Wednesday, May 16, 2007

Lunch at the CIA

So I went down to New York City for the weekend and played tourist (I was even able to score a table at Per Se, more to follow on that tomorrow). I just made it back to campus with an hour before class. Enough time to grab some lunch and reflect on my surroundings.

Lunch in the cafeteria at the CIA is not your normal lunch. With 50 kitchens on campus, there is a lot to choose from. 12 of the kitchens are open for students to eat out of, most for just a 30 minute window. The cafeteria just started a new format this 3-week period. It is now called “Volume Feeding” class. This class serves breakfast, lunch and dinner, each for 3 hours. You can go through the line and get thinks such as a smoked salmon sandwich, Mediterranean pizza, or even just a burger. They also have stations set up to make Panini’s, salads and pasta to order. While this may sound mundane, you have to remember, all of this is happening in the chapel of a 200 year old Jesuit Seminary. It is the religious experience of food.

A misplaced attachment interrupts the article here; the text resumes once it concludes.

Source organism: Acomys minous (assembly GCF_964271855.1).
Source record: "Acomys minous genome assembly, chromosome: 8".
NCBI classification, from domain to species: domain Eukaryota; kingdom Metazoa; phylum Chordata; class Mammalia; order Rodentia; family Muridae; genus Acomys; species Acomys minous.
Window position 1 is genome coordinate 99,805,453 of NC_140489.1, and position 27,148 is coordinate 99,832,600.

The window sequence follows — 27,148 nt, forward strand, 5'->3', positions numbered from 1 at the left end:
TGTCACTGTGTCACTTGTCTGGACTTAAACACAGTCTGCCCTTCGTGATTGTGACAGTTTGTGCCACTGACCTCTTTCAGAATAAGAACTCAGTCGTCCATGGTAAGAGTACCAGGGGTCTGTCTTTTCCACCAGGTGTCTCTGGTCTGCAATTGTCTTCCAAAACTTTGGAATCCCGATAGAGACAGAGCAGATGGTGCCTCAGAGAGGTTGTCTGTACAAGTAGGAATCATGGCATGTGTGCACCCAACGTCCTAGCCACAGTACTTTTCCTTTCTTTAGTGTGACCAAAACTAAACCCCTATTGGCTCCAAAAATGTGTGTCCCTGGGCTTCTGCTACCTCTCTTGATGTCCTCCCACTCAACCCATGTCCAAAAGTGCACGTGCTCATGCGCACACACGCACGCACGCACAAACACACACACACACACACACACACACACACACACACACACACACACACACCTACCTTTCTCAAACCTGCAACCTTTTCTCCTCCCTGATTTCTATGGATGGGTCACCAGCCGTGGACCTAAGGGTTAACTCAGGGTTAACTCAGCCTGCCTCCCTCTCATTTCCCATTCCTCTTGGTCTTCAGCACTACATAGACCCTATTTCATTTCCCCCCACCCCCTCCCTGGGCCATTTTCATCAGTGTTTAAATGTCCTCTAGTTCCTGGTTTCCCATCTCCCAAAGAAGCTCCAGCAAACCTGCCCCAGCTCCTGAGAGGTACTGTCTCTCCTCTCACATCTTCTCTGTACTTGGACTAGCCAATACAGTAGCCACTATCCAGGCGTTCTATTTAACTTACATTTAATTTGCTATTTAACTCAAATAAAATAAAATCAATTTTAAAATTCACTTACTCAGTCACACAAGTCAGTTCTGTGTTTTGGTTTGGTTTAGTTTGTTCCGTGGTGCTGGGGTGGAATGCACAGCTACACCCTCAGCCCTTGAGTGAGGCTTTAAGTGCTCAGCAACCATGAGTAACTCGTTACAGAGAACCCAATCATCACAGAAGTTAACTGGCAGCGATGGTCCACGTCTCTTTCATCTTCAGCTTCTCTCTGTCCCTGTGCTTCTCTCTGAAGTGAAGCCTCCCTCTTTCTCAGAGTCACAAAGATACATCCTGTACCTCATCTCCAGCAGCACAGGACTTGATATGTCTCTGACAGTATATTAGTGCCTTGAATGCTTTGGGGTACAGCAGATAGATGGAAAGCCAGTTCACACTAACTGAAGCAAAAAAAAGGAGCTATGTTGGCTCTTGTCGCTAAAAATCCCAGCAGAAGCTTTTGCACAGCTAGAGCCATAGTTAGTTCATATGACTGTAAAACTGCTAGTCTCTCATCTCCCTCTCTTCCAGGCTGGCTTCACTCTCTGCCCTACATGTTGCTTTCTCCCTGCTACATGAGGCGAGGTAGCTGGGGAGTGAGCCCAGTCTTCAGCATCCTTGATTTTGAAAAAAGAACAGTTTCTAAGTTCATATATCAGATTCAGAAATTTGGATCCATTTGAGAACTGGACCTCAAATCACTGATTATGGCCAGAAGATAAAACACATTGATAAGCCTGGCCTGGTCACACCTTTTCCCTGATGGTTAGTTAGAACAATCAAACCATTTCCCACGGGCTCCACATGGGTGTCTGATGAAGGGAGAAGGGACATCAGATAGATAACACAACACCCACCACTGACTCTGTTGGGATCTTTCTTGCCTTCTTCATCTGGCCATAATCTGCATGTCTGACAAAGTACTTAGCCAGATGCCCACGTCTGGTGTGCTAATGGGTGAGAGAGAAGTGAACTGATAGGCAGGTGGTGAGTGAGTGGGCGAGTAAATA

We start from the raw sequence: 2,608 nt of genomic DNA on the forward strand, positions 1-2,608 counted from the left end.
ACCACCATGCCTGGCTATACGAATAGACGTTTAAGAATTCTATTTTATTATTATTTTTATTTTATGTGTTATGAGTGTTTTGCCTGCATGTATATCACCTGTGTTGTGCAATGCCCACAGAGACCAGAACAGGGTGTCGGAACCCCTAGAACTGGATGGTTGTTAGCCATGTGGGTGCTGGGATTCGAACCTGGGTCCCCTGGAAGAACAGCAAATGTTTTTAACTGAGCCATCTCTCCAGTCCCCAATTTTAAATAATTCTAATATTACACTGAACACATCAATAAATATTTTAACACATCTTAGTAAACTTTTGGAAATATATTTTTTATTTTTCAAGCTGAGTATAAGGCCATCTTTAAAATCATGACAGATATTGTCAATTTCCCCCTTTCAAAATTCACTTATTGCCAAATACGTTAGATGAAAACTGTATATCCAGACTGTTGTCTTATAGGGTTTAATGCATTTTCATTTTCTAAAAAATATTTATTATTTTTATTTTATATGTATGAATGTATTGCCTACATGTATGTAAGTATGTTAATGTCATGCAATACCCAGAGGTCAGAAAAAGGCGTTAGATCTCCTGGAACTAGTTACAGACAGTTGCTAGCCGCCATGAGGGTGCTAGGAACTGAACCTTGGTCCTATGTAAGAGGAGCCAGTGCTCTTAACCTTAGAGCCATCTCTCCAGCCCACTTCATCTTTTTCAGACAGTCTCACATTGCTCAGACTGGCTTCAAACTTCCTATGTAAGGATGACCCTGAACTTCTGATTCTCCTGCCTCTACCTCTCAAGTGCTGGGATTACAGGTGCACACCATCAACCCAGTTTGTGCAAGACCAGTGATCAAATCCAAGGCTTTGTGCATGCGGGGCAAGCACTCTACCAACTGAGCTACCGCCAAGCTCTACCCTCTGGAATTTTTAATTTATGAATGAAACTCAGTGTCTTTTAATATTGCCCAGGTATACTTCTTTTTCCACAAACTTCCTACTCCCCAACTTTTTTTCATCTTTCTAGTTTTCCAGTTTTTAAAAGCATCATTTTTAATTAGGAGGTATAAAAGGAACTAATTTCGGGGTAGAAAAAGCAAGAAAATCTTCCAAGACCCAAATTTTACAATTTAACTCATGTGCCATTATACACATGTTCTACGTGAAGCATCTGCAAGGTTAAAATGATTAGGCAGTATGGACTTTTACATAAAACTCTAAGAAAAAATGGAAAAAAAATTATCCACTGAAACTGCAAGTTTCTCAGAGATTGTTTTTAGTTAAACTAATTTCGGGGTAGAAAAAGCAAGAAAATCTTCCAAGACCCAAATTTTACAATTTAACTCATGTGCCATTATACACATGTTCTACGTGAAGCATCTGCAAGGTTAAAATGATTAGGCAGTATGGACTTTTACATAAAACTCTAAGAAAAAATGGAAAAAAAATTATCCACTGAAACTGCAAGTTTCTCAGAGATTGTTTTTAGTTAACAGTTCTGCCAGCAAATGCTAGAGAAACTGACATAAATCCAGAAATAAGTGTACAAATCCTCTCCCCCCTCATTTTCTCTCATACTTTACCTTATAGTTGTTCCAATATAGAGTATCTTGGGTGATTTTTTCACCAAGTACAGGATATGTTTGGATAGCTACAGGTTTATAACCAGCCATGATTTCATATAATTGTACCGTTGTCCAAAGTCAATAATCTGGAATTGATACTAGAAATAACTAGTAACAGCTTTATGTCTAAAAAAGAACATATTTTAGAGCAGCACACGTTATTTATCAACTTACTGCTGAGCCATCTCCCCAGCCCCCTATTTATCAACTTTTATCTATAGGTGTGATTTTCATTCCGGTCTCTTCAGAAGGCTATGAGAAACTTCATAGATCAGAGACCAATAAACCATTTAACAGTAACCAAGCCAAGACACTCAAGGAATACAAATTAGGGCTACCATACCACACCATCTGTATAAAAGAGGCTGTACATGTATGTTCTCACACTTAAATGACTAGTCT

10 years ago as I sat in this room there would be a class of students that had just started that would be eating on the stage of the room. These students had to consume 5 course classical French cuisine every day for 3 weeks. Remember the freshmen 15, well; this was the A-block 15. That is gone. 10 years ago the chef instructors were setting in the alcoves of the old chapel, eating their lunch, and watching the students. The students would be called out by anyone of the instructors for unprofessional behavior. That is gone; they now have their own lounge.

Setting here eating lunch I realize this is not the same experience. I see students walking around with their ear buds in (which is not allowed). I see students that are not in complete uniform, which would never fly before, not even in the halls. And, sadly, I see food that is not consistent and that has not been seasoned. People scurry in grabbing their food quickly and pile it in their face. No recognition of the learning opportunity that they could be experiencing by tasting and talking about the food with the people at the table with them.

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